Last week I wrote about three stocks to watch during the recent market correction that may have fallen too far. These corrections often provide investors with excellent entry levels and occasionally, once in a lifetime buy-low opportunities. But on the other side of the coin, sometimes stocks continue to fall and never recover to their previous levels. This could be due to a number of reasons including inflated valuations, new competition, or specific global catalysts like say the impending conclusion of a global pandemic. Here are three stocks that fit these criteria, and may not be worth jumping back into immediately.
Zoom Video Communications (NASDAQ:ZM): It is difficult to find a bigger winner during the COVID-19 pandemic than Zoom. It became a household name and even a verb for how we communicate with each other. Everyone from classrooms to patient consults to virtual courtrooms to calling our grandparents, used Zoom and at one point the stock had returned nearly 400% to its investors over the last year. The company instantly rose from relative obscurity to a $100 billion market cap. So what happens when we no longer need to video call people? Investor sentiment seems to agree as the stock is now down 42% off of its 52-week high price of $588.84. The company is most likely beyond its explosive growth phase and now needs to try and stay relevant in a world that is slowly reopening. Zoom knocked every quarterly earnings report out of the park, but even at these depressed levels is trading with a P/E ratio of 150. I can see Zoom going back up, but not to its previous price levels anytime soon.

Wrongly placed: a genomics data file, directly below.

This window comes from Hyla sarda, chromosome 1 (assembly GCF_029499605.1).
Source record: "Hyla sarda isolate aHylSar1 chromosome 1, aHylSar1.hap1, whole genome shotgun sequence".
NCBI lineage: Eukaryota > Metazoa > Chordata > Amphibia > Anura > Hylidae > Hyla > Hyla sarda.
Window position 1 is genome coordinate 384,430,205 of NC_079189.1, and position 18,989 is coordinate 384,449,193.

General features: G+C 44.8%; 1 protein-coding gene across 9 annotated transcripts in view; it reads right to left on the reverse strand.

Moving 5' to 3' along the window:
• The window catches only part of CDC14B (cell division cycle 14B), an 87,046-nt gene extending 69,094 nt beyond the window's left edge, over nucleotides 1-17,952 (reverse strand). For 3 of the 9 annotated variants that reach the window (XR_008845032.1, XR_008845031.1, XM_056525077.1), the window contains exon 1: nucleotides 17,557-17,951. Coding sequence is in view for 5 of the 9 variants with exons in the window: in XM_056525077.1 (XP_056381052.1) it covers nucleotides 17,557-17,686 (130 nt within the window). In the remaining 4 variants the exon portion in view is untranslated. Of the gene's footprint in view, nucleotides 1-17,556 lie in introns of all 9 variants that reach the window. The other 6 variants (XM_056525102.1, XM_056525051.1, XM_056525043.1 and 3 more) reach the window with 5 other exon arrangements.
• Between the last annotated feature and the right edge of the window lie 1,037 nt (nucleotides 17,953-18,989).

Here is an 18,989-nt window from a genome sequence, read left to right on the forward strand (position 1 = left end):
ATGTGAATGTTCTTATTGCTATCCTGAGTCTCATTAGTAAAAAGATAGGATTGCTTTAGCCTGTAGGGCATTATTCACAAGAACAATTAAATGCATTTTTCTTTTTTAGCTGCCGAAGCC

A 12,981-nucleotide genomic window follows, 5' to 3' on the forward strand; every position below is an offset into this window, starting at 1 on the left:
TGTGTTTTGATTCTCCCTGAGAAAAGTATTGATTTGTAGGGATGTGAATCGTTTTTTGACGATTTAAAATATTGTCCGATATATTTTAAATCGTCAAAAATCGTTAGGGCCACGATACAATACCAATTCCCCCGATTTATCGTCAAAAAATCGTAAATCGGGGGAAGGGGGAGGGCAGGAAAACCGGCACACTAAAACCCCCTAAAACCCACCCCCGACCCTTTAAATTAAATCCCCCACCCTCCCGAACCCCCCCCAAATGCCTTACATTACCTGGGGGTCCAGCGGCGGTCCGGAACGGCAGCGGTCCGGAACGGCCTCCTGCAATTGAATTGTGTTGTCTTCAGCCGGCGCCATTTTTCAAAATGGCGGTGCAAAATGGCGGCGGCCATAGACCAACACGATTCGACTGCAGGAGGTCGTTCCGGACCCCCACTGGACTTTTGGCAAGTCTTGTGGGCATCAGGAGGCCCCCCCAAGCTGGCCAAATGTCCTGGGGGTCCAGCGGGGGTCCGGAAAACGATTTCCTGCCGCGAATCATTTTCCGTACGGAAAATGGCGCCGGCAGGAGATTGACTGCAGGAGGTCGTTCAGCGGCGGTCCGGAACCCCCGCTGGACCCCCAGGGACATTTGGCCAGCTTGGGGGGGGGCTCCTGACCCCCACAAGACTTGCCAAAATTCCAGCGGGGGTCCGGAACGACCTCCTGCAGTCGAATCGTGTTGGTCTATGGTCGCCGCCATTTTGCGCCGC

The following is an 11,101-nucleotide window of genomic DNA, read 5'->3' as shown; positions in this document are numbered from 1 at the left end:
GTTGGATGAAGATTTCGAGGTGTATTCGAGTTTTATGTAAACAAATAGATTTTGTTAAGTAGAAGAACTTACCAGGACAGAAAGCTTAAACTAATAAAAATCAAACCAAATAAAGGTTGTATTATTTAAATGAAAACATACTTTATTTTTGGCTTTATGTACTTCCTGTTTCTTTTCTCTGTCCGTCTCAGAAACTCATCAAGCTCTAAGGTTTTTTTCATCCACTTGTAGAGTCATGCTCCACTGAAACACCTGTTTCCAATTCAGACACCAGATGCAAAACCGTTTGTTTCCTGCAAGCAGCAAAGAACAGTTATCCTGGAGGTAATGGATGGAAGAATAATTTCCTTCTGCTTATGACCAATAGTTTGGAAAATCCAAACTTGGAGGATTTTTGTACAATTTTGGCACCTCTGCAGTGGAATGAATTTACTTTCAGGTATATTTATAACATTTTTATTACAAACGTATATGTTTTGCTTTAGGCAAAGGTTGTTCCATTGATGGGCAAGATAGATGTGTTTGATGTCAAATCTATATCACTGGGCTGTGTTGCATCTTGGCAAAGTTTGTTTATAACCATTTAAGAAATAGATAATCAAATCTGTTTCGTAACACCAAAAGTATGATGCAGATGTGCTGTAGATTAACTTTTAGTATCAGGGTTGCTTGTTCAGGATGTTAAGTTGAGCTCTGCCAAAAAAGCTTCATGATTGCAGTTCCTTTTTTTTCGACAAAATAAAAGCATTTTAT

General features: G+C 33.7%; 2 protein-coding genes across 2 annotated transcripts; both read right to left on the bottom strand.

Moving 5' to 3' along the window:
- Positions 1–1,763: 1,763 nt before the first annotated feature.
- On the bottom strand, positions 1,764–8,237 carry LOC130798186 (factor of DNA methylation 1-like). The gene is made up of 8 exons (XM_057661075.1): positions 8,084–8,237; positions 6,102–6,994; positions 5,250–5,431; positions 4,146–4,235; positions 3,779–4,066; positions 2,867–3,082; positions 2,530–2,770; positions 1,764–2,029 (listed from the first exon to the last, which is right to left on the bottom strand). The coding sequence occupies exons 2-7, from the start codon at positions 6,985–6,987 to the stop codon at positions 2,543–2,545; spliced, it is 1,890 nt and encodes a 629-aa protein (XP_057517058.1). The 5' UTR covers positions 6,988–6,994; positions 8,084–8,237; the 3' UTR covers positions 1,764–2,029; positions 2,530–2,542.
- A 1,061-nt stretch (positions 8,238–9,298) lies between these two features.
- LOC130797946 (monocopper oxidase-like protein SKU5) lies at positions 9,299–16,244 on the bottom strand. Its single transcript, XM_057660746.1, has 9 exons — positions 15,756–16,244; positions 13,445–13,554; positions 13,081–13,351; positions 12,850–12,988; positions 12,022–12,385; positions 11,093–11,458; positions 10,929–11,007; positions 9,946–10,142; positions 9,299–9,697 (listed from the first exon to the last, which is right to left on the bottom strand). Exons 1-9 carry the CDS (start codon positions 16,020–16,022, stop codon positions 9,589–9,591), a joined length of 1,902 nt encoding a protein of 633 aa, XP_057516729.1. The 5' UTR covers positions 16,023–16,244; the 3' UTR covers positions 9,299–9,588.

Tesla (NASDAQ:TSLA): Oh boy, this is always controversial. There are no shareholders more dedicated to a company than Tesla ones, but the recent slide has shown that the stock is not bulletproof. Tesla now has the largest six-week price drop in a stock in history, and shares are still falling, even after Elon Musk recently revealed that FSD or Full Self-Driving is now being beta tested in vehicles. So what’s the deal? Every automaker in the world is now making electric vehicles and with better existing manufacturing infrastructure and supply chains. Tesla still only accounts for about 1% of vehicles on global roads, and investors are starting to see the reality that automaker heavyweights like Volkswagen are quickly eating up market share. Tesla may rebound, but I think there is some more pain to come for Elon’s army.
Peloton (NASDAQ:PTON): This one may be self-explanatory and while I still believe Peloton is an industry disrupting company, it is hard to really see the bullish case as the pandemic comes to a close. The stock is now down about 38% from it's all-time high of $171.09 per share, and while demand for products may still be strong, it is hard to imagine sales continuing at their torrid pace in the near future. I could be wrong, and Peloton is now trading at levels that are attractive to value investors, but with a high cost barrier, and a nearly exclusive home fitness market, Peloton may yet prove to be a stock that only benefited as much as it did from the pandemic.